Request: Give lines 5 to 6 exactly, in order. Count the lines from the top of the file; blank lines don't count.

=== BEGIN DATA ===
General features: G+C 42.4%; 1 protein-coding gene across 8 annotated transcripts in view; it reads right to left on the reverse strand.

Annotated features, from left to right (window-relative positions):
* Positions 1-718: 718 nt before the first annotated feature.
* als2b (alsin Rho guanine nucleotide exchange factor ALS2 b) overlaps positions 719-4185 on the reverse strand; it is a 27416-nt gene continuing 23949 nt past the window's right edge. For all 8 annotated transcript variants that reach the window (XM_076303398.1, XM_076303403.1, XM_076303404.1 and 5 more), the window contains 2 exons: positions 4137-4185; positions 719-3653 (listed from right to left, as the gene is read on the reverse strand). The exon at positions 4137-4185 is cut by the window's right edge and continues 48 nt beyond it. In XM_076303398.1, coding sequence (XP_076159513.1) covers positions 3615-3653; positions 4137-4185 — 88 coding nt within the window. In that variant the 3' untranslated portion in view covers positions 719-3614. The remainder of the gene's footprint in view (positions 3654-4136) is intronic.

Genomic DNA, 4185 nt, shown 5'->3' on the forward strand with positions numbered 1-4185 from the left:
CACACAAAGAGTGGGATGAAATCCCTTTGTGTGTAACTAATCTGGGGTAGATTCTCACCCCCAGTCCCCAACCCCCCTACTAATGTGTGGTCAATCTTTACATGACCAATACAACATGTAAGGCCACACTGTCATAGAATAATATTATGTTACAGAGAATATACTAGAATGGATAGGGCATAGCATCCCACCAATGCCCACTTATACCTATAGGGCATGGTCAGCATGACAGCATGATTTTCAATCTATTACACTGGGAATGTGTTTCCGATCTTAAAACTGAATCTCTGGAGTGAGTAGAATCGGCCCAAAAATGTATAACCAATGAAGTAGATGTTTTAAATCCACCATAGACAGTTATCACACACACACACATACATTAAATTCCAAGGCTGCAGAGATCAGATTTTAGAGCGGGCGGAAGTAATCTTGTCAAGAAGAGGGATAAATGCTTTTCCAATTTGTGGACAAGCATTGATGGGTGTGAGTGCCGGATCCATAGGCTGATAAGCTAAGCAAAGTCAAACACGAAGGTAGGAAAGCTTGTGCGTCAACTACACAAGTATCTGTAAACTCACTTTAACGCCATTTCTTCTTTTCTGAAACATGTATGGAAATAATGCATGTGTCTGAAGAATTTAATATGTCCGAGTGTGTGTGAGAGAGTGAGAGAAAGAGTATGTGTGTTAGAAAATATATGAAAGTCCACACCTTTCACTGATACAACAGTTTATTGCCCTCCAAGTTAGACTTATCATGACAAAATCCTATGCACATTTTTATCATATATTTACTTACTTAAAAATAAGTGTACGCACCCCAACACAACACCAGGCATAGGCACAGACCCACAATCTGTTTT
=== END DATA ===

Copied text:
Genomic DNA, 4185 nt, shown 5'->3' on the forward strand with positions numbered 1-4185 from the left:
CACACAAAGAGTGGGATGAAATCCCTTTGTGTGTAACTAATCTGGGGTAGATTCTCACCCCCAGTCCCCAACCCCCCTACTAATGTGTGGTCAATCTTTACATGACCAATACAACATGTAAGGCCACACTGTCATAGAATAATATTATGTTACAGAGAATATACTAGAATGGATAGGGCATAGCATCCCACCAATGCCCACTTATACCTATAGGGCATGGTCAGCATGACAGCATGATTTTCAATCTATTACACTGGGAATGTGTTTCCGATCTTAAAACTGAATCTCTGGAGTGAGTAGAATCGGCCCAAAAATGTATAACCAATGAAGTAGATGTTTTAAATCCACCATAGACAGTTATCACACACACACACATACATTAAATTCCAAGGCTGCAGAGATCAGATTTTAGAGCGGGCGGAAGTAATCTTGTCAAGAAGAGGGATAAATGCTTTTCCAATTTGTGGACAAGCATTGATGGGTGTGAGTGCCGGATCCATAGGCTGATAAGCTAAGCAAAGTCAAACACGAAGGTAGGAAAGCTTGTGCGTCAACTACACAAGTATCTGTAAACTCACTTTAACGCCATTTCTTCTTTTCTGAAACATGTATGGAAATAATGCATGTGTCTGAAGAATTTAATATGTCCGAGTGTGTGTGAGAGAGTGAGAGAAAGAGTATGTGTGTTAGAAAATATATGAAAGTCCACACCTTTCACTGATACAACAGTTTATTGCCCTCCAAGTTAGACTTATCATGACAAAATCCTATGCACATTTTTATCATATATTTACTTACTTAAAAATAAGTGTACGCACCCCAACACAACACCAGGCATAGGCACAGACCCACAATCTGTTTT